The Gentle Bounce of the Butterfly (2/07/2003)
Chris Isaak, Always Got Tonight (Reprise 2002) - With a recording career approaching 20 years (his first album, Silvertone, was released in 1985), Chris Isaak has become an Everyman. Always Got Tonight is one of the best releases of his career, as Isaak finds an excellent mix of pop, country, and retro.
Says Isaak (who originally hails from Stockton, California), "I think I've had a very good life. I certainly don't want to bring people a message. I'm a romantic, and I like ballads. I like singing pretty...I've had tough times, some you've heard about more because I sing for a living...I'm not dark on stage, and I'm not somber."
Now in his second season on the Showtime series, The Chris Isaak Show, Isaak has found a platform to mix his musical abilities, acting talents, and sense of humor. Isaak also appeared in such movies as Twin Peaks; Fire Walk With Me, and can thank David Lynch for helping jumpstart his career with the cinematic use of the moody, "Wicked Game."
On Always Got Tonight, Isaak works with his long time touring band: Roland Sally on bass, Hershel Yatovitz on guitar, and Kenney Dale Johnson on drums. Remarks Isaak, "The show has allowed all of us to express different parts of our personalities. I don't think I could do a show that didn't directly tie-in with my musical life."
With Isaak, it starts with a distinctive voice, with his hovering falsetto and a hint of Roy Orbison. The album starts strong, with such upbeat numbers as "One Day" and "Let Me Down Easy." Isaak shifts into a rock mode with the title track, which is not surprising, as the album was produced by John Shanks (who has also worked with Stevie Nicks and Melissa Etheridge), and mixed by Chris Lord-Alge (with two songs mixed by Jack Joseph Puig).
The uptempo pace continues with "Notice the Ring," in which the mix allows all the instruments to have their own space, including Isaak's expressive voice. Says Chris, "[My producer,] John [Shanks] is more than just a smart guy who knows his way around a studio. He is also a damned good musician. He's got chops."
Shanks returns the compliment: "It's kind of a blind date initially and slowly we gained trust in each other...We were two guys in the sand box hashing it out. He wasn't going to just show up and put his picture on the record."
Always Got Tonight is Isaak's strongest album in years. I confess - I've taken little note of his recent releases, such as The Baja Session (1996). Ballads like "I See You Everywhere" remind me of Isaak's strengths. And the concluding "Nothing To Say," shows all of Isaak's professionalism. Adults should flock to this radio friendly set. It's twelve solid tracks, without a miss.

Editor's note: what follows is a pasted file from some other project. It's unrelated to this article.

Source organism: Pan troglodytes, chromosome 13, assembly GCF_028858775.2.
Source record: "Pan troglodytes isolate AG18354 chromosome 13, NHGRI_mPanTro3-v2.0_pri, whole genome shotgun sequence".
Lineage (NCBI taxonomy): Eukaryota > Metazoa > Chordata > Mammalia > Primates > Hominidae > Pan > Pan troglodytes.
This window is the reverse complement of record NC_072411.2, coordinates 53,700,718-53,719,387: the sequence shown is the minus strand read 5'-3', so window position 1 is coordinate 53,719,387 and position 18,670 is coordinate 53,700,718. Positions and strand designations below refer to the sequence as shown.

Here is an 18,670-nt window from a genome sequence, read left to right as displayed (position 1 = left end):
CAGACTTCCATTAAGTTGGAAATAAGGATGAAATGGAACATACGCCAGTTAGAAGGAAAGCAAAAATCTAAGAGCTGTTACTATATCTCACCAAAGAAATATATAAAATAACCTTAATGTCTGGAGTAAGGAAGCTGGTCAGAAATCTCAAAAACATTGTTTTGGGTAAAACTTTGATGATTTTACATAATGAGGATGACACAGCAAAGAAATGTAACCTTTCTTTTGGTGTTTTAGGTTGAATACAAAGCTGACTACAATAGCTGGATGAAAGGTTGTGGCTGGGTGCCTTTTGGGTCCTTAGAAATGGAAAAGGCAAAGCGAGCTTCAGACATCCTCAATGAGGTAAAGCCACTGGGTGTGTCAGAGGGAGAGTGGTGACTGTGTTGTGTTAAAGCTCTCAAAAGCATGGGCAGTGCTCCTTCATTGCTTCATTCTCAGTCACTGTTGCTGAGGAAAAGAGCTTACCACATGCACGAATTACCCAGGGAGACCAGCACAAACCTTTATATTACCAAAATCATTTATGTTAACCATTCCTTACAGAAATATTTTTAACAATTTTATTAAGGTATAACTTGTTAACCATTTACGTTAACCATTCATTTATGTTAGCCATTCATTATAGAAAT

Julia Fordham, Concrete Love (Vanguard Records 2002) - Julia Fordham, a British singer with a delicate voice, scores on Concrete Love. With her soaring voice, Fordham finds a comfortable adult contemporary mix on her seventh album.
Musicians include Larry Kline on keyboards and bass, Billy Preston on piano and Hammond B-3 organ, Dean Parts on guitars, Mark Goldenberg on guitars, Helik Hadar, Ika Levy, and Kline on drum programming. Providing backing vocals on three tracks are Sweet Pea Akinson and Sir Henry Bowens and Willy Green.
The album has a gentle adult sound, sometimes too slow on tracks like "Foolish Thing." Yet there are many highlights, including the gentle bounce of "Butterfly" ("I'm like a butterfly pushing against the wind/You're like a magnet pulling me back in") and the happy vibe of "Wake Up With You" (sings Julia, with exuberance, "I want to get lucky/I want to get laid/I want to lay down in the bed that we made together").
Julia is joined by India.arie for the title track, and our friend Joe Henry shows up with guess vocals on the concluding, "Alleluia." For some reason, I hear hints of the jazz sophistication of Boz Scaggs on tracks like "Concrete Love."
Smart songs for consulting adults. That's what Julia Fordham delivers on Concrete Love.
Beth Lapides, UN-Cabaret (Uncabaret 2002) - It's hard to review a comedy album, because everyone's funny bone is in a different place. Beth Lapides, working out of Los Angeles, has founded the un-cabaret, a resolving cast of comedians that performs on tv, radio, the web, and live.
Un-Cabaret boasts 18 tracks, with brief musical snip-its between, such that it plays like a radio program. Who did I like? Patton Oswalt, with "The End of An Era" about a foreigner who kept calling and getting his answering machine. Then Mike McDonald, doing a turn as "Faye Dunaway's Comedy Coach," segwaying into the sublime Julius Sweeney performing "Christopher Walken's Cat." Perhaps the funniest track on the disc, as Sweeney nails down Walken's vocal inflections.
There is two very funny tracks with Irish overtones - "The Golden Globes" by Michael Patrick King and "The Happiest Place On Earth" by Bob Odenkirk.
Julia Sweeney makes an encore appearance with "I Recently Started Having Sex Again" (remember Julius' awesome show God Said Ha! about her encounters with cancer), and another sex gag on "The Scream of the Fly" by Laura Kightlinger.
Musical interludes (pretty much unecessary) are provided by the Vandals, Ultrababyfat, Frogdog, and W.O.M.B.
Un-Cabaret is a fresh blast of LA comedy. Have fun with Beth Lapides.
For more information, contact:
Mr. Greg Miller
758 South Windsor Blvd.
Los Angeles, CA 90005
- Randy Krbechek © 2003
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